Face of Cannabis

This may not be first the showing of Nichole Montanez’s Face of Cannabis, a photographic series displaying the child pioneers of medical marijuana usage for neurological and physiological ailments, but she says, “I think it’s the last.” She then quickly cautions, “but I say that every time.”

Artist and photographer Montanez had always wanted to exhibit the photos in Colorado Springs. “This was the epicenter of this entire movement.” She took the first portraits on Aug. 31, 2013. Her niece Hailey, or “Teapot,” inspired the exhibition. She suffers from Dravet syndrome, which causes frequent seizures, and features alongside Charlotte Figi, the first child to be treated with cannabis in Colorado. Figi also suffered from Dravet syndrome but passed away in 2020 at the age of 13. The high-CBD marijuana strain “Charlotte’s Web” is named for her.

Never formally trained in photography, Montanez faced limitations on how, where and when she could take these portraits because of the children’s medical fragility. Over the course of years and thousands of miles as more states legalized marijuana for medical treatment, she ultimately captured 308 portraits. The results, in high contrast black and white, are impactful. “For me it was a matter of ‘there is no gray,’ there is no in-between, there is going to be access or not,” Montanez says.

The portraits hang on walls and in columns, 111 in total, serving as an affecting tribute to these children, some of whom have since passed away. In this intimate space, they don’t feel like billboards for a cause or advocacy or a gratuitous plea for pity. Montanez serves as documentarian here. “It’s a celebration. They deserve a chance at a better life. If [medical marijuana] is the thing that can make that happen, shouldn’t we allow it? What I wanted to do is show people that these are children, children who are like your children. They’re happy, they’re beautiful, they smile, there’s joy.”

Augmenting this powerful exhibition is the accompanying 2018 book that presents the entire series. It provides additional context for each child from their parents and caretakers. Further, Montanez maintains updates through her website.

Coming upon the 10th anniversary of the project’s inception, she weighs its future as parents ponder updated portraits, portraits that may not have been possible without cannabis as treatment. “Emotionally, this has taken a heavy, heavy toll,” she says. The portraits on display at Art 1eleven only present a third of the series, an unfortunate economic reality. “If somebody said, ‘Hey, I will sponsor every single tile and I will set it up for you and you can finally look at 308 children on one wall,’ I would be a yes, 100 percent.”

Through July, Art 1eleven Gallery, 111 E. Bijou St.,

faceofcannabis.wordpress.com, facebook.com/Art1elevenGallery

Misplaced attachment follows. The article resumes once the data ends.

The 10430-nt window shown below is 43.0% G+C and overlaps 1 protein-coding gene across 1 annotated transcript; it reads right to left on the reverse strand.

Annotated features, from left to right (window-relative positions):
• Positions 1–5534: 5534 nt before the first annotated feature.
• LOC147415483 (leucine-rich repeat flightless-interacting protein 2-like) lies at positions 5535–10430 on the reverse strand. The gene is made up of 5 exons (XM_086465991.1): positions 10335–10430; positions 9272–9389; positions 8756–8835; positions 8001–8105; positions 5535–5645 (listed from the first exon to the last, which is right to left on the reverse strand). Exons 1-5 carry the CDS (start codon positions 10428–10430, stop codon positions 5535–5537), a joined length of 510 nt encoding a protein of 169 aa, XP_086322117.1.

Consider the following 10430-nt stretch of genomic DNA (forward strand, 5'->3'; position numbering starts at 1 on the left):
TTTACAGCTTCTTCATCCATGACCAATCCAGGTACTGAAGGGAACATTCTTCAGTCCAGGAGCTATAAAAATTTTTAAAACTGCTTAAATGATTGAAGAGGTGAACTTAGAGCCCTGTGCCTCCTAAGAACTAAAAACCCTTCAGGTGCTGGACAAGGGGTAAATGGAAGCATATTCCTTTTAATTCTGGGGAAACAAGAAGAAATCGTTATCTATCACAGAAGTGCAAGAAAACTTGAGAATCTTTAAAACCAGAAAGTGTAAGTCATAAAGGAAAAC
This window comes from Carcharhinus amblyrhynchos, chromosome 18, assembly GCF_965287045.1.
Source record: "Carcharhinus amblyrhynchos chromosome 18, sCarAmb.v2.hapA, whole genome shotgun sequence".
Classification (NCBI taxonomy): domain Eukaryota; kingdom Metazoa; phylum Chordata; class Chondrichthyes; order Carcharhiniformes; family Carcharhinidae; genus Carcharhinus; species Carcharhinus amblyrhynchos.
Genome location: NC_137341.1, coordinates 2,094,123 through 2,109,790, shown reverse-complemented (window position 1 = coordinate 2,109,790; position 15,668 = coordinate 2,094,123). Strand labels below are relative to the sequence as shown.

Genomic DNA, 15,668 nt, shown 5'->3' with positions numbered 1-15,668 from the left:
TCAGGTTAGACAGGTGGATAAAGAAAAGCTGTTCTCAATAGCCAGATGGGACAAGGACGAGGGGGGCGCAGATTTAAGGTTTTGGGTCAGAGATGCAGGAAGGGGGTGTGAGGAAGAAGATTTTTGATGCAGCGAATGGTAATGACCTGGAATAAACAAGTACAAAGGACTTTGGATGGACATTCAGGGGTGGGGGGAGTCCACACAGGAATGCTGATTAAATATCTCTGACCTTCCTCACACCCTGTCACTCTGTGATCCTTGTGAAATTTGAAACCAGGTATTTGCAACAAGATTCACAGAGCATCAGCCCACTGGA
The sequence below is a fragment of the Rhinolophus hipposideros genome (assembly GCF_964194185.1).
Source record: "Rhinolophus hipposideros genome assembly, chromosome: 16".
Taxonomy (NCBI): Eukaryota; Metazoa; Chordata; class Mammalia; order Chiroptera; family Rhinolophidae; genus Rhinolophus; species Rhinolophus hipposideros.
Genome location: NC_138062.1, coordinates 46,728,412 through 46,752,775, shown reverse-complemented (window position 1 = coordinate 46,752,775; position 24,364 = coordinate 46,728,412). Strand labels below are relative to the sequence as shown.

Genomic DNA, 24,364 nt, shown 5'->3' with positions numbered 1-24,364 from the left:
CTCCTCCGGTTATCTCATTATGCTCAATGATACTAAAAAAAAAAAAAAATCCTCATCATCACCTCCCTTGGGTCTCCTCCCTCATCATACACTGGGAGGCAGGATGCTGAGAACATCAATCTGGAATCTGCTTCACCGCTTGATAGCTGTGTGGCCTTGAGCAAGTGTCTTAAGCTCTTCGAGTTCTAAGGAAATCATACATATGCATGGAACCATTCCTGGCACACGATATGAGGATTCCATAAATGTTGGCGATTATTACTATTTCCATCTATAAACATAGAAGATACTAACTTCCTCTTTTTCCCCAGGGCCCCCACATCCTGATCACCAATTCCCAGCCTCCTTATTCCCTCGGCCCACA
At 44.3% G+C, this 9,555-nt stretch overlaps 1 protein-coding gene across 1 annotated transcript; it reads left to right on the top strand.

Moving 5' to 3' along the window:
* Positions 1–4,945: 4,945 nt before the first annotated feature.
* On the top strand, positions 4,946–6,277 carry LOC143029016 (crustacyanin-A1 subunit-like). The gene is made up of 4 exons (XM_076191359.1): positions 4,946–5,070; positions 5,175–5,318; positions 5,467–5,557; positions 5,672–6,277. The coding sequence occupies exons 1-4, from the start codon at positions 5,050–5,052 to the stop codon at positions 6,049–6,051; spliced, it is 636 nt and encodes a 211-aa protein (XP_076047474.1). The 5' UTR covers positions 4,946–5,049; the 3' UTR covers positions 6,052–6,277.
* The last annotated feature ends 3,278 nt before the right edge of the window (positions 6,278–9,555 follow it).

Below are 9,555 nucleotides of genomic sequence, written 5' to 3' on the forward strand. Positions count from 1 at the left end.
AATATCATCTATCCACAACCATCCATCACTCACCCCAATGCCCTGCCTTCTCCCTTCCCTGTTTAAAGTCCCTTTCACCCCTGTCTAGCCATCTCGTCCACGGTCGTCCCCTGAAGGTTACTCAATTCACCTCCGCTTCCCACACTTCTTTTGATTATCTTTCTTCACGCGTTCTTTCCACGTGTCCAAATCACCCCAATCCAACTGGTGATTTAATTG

Complexities and Simplicities

Adorning the clear windows of Local Relic in the 125-year old Carter-Payne building for July are new stained-glass works by Vince O’Brien. A painter and former stained-glass instructor at Bemis School of Art, O’Brien experiments with a variety of techniques, including works with multiple panes to produce lenticular motion.

Through July, Local Relic, 320 S. Weber St.


The Last Day of The Chavez Gallery

For their final First Friday in Colorado, Kris and Liese Chavez closed out their award-winning gallery with cupcakes, sales on remaining artwork and music by Vivian Gail. The venue was frequently crowded as they scoped out framed, original paintings and more emblazoned with their art. The couple are moving to California where they will continue producing surrealistic portraits of robots, monstrous cats, cynical donuts and other wondrous scenes.

You can follow the Chavezes through their reincarnation as Magic Mirror Gallery (MagicMirrorGallery.com) and through Kris’ Super Juice games (SuperJuiceGames.com), where he is producing Message in a Bottle, a “strategy role playing game with resource management” due out in 2023 for Nintendo Switch, PlayStation 4 and Steam.


Moonlight Market at The MAC

Rained out of the parking lot this week, Manitou Springs’ Moonlight Market was busy at the MAC. Supported in part by the town’s MACH fund, the market’s vendors had plenty of creative wares on sale. Herb & Hawthorne Creations offered hand-crafted and spiritually protected pouches and pendulums. Wildflower’s Botanical Menagerie’s Marisa brought a table full of teas, sampling their Mighty Aphrodite for passers-by as well as “Bling Llama” prints from owner Marisa’s partner.

Art Center, 513 Manitou Ave., facebook.com/moonlightmarketmanitou


2022 County Fair (with funnel cakes!)

There are many delights to be found in El Paso County’s rural reaches, and one of them is the annual county fair, a summertime tradition that got its start as a potato festival in 1905 and today is deeply rooted in Calhan. One of the fair’s most enjoyable features is its deep schedule of 4-H and Future Farmers of America competitions and displays, including the poultry show and barn olympics (tinyurl.com/EP-fair-4H). July 16-23, facebook.com/EPCFair

Gold Rush Days 

Head to Victor this weekend as the town celebrates its mining past. The activity-stuffed schedule includes The Salida Circus and some 19th-century baseball — “competitive spirit being tempered by Victorian ideals of gentlemanly and fair play.” Through Sunday; downtown Victor, full schedule at tinyurl.com/goldrush-vic22